• With the balloon in place, hitting enter just takes me to the results. Which seems reasonable but there is amiguity about where I am going when I hit Enter. Ctrl+Enter is supposed to go to the link in the balloon. But on the Mac with Firefox it does not seem to work.
I think the instant search is a slightly better idea than showing search terms that match the characters I type. Perhaps if Google Suggests showed synonymous search terms around what I am trying to search for (hard problem) it might be more useful.

It is interesting that the instant search provides a nice interface for those with screen readers. The popup triggers visibility and is read by the reader. Those without sight can know the best result found instantly. Nice side effect.

Now I am on the fence overall about its narrowing capability vs. the distraction it causes me. For popular items it seems to have a 50/50 chance finding me exactly what I want. However, I tend to be someone who is searching for more obscure items so to me it is distracting (though cool!) The fact that it narrows to 1 item causes it to have this sharp distinction between distraction vs. narrowing.

Do you like or not? If I understand correctly, it did well in user tests. What say ye?

Kayak Auto Complete is a good example of live auto complete. Say the user is wanting to fly into New York city. They seem to remember that the airport they want is called LaGuardia (not sure how to spell it or what the airport code is). When I type 'New Y' I get the following results:


Ok, this is nice. I hate remembering the airport code. And I hate having to go to another page to find out that the site could not figure out what I meant. Jakob Nielsen states as one of his ten usability principles, Error Prevention. Providing the feedback instantaneously to cue me to what the system thinks is great. Saves me time and makes me feel like I am narrowing in on the right thing. This probably ties in with Jared Spool's research on The Confidence Game which shows that users are happy to click and click as long as they feel confident they are reaching their goal. Here I have the best of both worlds. Raise my confidence and do it with the minimal effort!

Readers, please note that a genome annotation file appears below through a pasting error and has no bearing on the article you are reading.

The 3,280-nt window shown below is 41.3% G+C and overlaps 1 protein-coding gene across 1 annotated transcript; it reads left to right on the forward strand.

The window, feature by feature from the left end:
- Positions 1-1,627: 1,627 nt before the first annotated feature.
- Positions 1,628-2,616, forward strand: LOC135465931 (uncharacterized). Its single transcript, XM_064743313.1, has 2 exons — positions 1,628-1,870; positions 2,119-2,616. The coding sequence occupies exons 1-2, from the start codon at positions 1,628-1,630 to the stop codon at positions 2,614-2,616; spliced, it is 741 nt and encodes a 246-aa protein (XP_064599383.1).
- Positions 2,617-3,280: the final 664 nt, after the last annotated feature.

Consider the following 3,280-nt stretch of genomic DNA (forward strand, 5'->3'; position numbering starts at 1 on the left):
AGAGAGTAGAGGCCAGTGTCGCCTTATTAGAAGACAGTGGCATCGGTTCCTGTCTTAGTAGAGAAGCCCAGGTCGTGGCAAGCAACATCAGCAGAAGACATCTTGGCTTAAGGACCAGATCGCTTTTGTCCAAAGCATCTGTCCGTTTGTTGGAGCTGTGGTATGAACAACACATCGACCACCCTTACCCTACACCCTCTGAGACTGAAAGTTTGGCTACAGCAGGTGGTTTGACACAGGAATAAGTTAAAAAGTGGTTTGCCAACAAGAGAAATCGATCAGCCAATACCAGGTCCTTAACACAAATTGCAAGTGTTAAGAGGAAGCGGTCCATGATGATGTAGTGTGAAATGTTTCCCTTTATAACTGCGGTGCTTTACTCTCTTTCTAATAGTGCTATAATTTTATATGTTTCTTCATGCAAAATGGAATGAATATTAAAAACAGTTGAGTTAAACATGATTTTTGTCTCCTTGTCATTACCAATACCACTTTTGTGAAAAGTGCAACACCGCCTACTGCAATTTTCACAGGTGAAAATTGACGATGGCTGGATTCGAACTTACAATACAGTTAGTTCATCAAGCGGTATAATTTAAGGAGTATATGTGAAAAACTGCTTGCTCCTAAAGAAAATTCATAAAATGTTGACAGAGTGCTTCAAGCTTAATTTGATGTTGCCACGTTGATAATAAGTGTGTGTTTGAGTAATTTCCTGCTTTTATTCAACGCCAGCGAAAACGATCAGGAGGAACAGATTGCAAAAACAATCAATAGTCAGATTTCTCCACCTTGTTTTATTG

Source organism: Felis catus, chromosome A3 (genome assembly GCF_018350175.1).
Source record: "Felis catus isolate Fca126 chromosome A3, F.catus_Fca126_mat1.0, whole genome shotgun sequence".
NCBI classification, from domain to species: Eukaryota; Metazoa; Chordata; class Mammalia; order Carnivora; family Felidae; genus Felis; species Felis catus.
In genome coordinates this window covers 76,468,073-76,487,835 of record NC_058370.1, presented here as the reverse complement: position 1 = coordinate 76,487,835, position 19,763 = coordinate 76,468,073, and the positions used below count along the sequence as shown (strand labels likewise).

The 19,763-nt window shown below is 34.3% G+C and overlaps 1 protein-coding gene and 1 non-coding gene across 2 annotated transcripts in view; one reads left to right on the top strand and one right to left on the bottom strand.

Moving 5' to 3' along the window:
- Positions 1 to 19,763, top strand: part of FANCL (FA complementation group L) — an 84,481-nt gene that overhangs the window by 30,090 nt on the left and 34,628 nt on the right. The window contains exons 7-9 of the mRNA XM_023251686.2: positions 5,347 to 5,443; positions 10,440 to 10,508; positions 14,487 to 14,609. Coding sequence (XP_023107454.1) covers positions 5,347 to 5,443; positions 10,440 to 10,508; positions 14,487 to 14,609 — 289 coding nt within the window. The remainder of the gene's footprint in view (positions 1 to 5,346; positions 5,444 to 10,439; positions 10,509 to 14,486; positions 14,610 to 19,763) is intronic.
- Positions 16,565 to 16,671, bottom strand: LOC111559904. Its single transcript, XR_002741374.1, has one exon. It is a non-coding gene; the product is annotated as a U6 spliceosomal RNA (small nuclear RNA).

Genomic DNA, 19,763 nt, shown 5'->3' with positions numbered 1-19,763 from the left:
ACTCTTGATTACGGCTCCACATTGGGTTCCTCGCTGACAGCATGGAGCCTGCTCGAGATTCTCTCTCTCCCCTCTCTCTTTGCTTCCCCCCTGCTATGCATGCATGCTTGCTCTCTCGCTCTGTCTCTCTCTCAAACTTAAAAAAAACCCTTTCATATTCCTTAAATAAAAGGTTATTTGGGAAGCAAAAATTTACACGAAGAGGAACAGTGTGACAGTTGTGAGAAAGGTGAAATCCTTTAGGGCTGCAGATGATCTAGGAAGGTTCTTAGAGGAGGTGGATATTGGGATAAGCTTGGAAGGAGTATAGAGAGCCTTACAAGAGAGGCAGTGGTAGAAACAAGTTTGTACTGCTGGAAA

Hey Travelocity, FareChase, Orbitz, Hotwire, Expedia-- this is good stuff! Get this feature in your sites!

Without a question this helped me narrow to my result and did not distract me.

Of course I have compared apples and oranges. Both Google & Yahoo are dealing with an enormous body of information that it is trying to give you instantaneous feedback on during your typing. Much to infer. Kayak has an extremely limited (though hard to remember) set of data. Perfect for an instantaneous narrowing opportunity.

Yahoo! Mail & Why it Dumped LiveSearch
The new Yahoo! Mail Beta (still in limited release--and no I can't get you in the beta! :-) has a nice search box for finding content in your mail. It works extremely well. When you search for some content you thought came into your mail messages, the results show snippets of the conversations with the matched text highlighted.



Now you will notice that the search box has a little "Go" button beside it (and when activated, the an inline progress indicator shows). So how can I call this live search? Well it really isn't. However, they started with a live search in the Alpha version. The user would type a few characters and then the search would trigger. However, when the product went beta they went with a more traditional "submit" model. In other words instead of key events (or losing focus) implicitly triggering a search, the user has to now hit the "Go" button to get a search initiated. Why the change?

The primary reason was performance. Supporting the scale of users within the Yahoo! Mail network would be an enormous hit on servers. However, I think there is also something to be learned from this on the user experience side.

Now this is not scientific. It is my observation. But when confronted with a live search box that will return results (not suggestions) I immediately expect a button to trigger it. So at first I am a little unsure. Ok, that can be worked around by learning the interface. But next as I start to type a string, say "liberty mutual", it would start matching 'liber' finding things about liberals, liberality, liberty and so on. Now it starts changing as I continue to type. I get through the first word 'liberty' and now I find mail that discusses liberty in the U.S. and elsewhere as well as finding an email from my insurance company. Finally I type the whole thing in and get what I am looking for.